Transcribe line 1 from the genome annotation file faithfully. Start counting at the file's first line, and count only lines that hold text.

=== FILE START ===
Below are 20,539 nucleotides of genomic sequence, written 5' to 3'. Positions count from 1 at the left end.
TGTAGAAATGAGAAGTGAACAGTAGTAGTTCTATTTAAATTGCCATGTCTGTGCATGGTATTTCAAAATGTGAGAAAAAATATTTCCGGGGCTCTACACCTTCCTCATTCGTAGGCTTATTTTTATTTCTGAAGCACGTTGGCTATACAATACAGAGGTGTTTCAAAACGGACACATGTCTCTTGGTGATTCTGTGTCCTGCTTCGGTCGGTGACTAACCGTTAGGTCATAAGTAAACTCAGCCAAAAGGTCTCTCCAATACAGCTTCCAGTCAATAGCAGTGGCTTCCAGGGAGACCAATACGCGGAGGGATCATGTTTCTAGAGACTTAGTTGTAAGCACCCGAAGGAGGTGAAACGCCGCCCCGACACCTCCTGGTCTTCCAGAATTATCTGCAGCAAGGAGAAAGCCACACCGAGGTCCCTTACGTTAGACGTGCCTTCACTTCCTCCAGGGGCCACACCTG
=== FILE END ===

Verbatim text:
Below are 20,539 nucleotides of genomic sequence, written 5' to 3'. Positions count from 1 at the left end.